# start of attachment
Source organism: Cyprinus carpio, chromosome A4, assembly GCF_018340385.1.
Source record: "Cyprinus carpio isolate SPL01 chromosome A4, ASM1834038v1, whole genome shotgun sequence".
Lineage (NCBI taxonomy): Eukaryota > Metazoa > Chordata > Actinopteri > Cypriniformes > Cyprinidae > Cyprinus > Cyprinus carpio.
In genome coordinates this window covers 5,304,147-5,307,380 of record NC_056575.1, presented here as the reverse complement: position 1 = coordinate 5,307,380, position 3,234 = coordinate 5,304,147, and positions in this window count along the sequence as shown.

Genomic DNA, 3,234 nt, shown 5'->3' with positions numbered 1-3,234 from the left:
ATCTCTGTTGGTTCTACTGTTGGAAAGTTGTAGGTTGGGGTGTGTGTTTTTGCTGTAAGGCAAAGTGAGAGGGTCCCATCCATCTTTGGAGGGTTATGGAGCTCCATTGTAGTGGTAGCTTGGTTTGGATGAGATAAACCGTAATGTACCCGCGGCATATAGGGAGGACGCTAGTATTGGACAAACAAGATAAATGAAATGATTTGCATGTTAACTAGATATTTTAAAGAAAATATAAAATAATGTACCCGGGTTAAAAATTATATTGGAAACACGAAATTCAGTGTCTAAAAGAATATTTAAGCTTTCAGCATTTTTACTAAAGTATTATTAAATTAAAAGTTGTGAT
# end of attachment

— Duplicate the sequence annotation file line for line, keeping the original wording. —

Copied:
Source organism: Cyprinus carpio, chromosome A4, assembly GCF_018340385.1.
Source record: "Cyprinus carpio isolate SPL01 chromosome A4, ASM1834038v1, whole genome shotgun sequence".
Lineage (NCBI taxonomy): Eukaryota > Metazoa > Chordata > Actinopteri > Cypriniformes > Cyprinidae > Cyprinus > Cyprinus carpio.
In genome coordinates this window covers 5,304,147-5,307,380 of record NC_056575.1, presented here as the reverse complement: position 1 = coordinate 5,307,380, position 3,234 = coordinate 5,304,147, and positions in this window count along the sequence as shown.

Genomic DNA, 3,234 nt, shown 5'->3' with positions numbered 1-3,234 from the left:
ATCTCTGTTGGTTCTACTGTTGGAAAGTTGTAGGTTGGGGTGTGTGTTTTTGCTGTAAGGCAAAGTGAGAGGGTCCCATCCATCTTTGGAGGGTTATGGAGCTCCATTGTAGTGGTAGCTTGGTTTGGATGAGATAAACCGTAATGTACCCGCGGCATATAGGGAGGACGCTAGTATTGGACAAACAAGATAAATGAAATGATTTGCATGTTAACTAGATATTTTAAAGAAAATATAAAATAATGTACCCGGGTTAAAAATTATATTGGAAACACGAAATTCAGTGTCTAAAAGAATATTTAAGCTTTCAGCATTTTTACTAAAGTATTATTAAATTAAAAGTTGTGAT